“Market focus will switch back to fundamentals after Greek deal, which means a weaker euro”

13th July 2015

The deal agreed between eurozone leaders in Brussels this morning provides a basis for a third bailout package for Greece and for Greece to stay in the eurozone writes Christophe Donay, chief strategist at Pictet Wealth Management…

An eventual new bailout agreement will have to be voted through by 10 national parliaments, including that of Greece. However, European leaders will have negotiated on the basis of what will be politically acceptable at home, so the risk of a veto looks limited.

For Greece, the €86bn package will allow it to meet its financial commitments for the next three years. But the conditions are extremely tough, including spending cuts, tax rises, pension reform, and the creation of a trust fund for privatisation receipts. The Greek economy faces a painful slowdown in the short term. The most immediate concern will be to avoid a banking collapse—the ECB will likely help by maintaining Emergency Liquidity Assistance (ELA) at €89bn.

The agreement on Greece has not resolved the eurozone’s fundamental problems. The roots of the Greek crisis are to be found in our concept of the Great Divergence—the diverging trajectories of public-sector debt and economic growth. Greece has been overwhelmed by the Great Divergence, but many euro-zone countries, including Italy and periphery countries, are also struggling with it.

Moreover, the Greek crisis has shown that there are two camps in the eurozone: the ‘rigorists’, led by Germany, and the ‘solidarists’, led by France. The Franco-German motor that has traditionally driven the European project is therefore at odds on this key issue. This schizophrenia in the eurozone will continue to create tensions over fiscal and crisis management.

It remains an open question whether the eurozone can fix its structural challenges. Over the long term, we attach a 45% probability to the eurozone resolving its problems through ‘deepening’: the creation of a fiscal union. There is only a 10% chance of the eurozone muddling through in its current form, and this scenario would depend on the ECB monetizing eurozone sovereign debt. We see a 45% possibility of the eurozone eventually breaking up under the impact of mounting sovereign debt, weak economic growth and a lack of political unity.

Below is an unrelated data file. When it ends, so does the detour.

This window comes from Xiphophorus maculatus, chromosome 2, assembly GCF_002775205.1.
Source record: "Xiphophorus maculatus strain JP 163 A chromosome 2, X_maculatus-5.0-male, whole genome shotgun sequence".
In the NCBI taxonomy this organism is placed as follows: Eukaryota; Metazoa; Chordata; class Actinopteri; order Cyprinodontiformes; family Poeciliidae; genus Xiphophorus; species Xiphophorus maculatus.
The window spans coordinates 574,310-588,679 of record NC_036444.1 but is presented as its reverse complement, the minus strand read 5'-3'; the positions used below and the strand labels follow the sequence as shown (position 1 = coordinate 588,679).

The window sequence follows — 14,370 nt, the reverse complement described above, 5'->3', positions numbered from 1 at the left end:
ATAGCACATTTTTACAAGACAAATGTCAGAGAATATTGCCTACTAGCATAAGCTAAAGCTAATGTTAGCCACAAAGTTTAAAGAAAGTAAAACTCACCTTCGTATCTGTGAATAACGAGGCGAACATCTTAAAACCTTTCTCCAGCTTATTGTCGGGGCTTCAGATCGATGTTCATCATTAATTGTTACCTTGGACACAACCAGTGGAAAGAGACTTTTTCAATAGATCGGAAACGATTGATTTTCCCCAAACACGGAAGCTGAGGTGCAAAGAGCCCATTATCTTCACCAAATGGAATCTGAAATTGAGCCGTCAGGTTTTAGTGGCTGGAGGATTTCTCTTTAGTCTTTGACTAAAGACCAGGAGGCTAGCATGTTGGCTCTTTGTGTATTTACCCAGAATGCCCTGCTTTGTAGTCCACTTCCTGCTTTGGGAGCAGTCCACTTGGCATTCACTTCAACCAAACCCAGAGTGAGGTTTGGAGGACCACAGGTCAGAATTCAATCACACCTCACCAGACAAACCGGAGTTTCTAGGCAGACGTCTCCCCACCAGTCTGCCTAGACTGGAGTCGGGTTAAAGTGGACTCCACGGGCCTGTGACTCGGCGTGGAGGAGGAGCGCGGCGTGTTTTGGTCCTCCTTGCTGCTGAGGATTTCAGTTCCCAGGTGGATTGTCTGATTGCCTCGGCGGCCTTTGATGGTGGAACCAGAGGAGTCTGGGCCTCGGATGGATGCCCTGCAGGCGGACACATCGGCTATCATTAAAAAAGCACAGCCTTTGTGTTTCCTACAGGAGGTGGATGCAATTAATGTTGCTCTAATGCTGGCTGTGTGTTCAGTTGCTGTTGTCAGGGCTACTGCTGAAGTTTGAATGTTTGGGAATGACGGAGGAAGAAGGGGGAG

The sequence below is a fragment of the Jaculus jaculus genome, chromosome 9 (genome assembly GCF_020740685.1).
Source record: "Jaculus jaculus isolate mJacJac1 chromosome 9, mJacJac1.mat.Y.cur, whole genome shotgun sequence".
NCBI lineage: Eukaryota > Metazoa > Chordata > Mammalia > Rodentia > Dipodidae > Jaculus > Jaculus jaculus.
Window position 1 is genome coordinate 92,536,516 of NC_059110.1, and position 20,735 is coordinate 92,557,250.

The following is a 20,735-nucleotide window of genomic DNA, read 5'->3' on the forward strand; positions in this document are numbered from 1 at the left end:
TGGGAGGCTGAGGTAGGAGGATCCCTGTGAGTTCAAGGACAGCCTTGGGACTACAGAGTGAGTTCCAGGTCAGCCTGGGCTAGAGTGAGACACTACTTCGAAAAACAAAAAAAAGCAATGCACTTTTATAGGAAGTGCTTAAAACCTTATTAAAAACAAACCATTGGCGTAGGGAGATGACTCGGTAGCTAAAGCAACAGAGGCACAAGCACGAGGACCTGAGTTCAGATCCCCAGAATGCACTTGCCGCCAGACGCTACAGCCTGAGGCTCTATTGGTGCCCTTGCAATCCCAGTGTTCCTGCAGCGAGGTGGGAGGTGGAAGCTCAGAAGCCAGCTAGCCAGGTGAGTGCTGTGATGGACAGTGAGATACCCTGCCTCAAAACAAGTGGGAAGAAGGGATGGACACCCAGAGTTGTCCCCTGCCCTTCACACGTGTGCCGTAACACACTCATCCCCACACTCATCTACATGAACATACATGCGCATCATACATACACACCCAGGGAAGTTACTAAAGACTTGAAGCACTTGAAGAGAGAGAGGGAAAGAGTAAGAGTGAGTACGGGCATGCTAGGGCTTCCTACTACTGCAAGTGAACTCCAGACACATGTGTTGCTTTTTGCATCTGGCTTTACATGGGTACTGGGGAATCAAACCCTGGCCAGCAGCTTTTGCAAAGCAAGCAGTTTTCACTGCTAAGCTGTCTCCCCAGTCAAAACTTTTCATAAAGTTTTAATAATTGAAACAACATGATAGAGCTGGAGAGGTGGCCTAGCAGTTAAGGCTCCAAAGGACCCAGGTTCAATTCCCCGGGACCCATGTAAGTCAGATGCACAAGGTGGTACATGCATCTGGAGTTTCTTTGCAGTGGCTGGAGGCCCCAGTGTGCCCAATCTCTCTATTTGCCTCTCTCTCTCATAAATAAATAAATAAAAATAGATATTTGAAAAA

Concerns about Grexit will now dissipate, and the other big worry for the markets in recent weeks—the stockmarket crash in China—is also lifting. Measures by the Chinese authorities are helping to stabilise the market, and although the sell-off may well resume, contagion to the Chinese economy and to global equity markets should be limited. Implied volatility in European equity markets had moved into crisis territory in the past few weeks, but will now normalise.

Markets will switch their focus back to fundamentals. These remain supportive. We continue to expect US growth to pick up in Q2 and for the rest of 2015, and an improving credit cycle bodes well for stronger economic expansion in the eurozone. We forecast real GDP growth of 2.3% in the US and 1.3% in the eurozone in 2015. With China set to achieve a managed slowdown to growth of around 6.5% this year, the global economy looks resilient.

This favours DM equities, which have been the best-performing asset class so far this year and will remain so. DM equities will benefit from improving earnings growth (which we expect to reach double-digits for both the US and Europe in 2016) and further valuations expansion.

Long-term interest rates will gradually rise as the global economy strengthens. We expect 10y Bunds to trade up to 1.25% and US 10y Treasuries to 2.7% in Q3. However, US Treasuries will retain their role as a protection asset, given their negative correlation with equities.

The euro has jumped slightly on news of a deal on Greece, but as attention moves back to fundamentals, stronger US economic performance and anticipations of rising US interest rates mean a weaker EUR/USD. We are still only mid-way through a bull-run in the US dollar, which historically lasts around 4 years on average.

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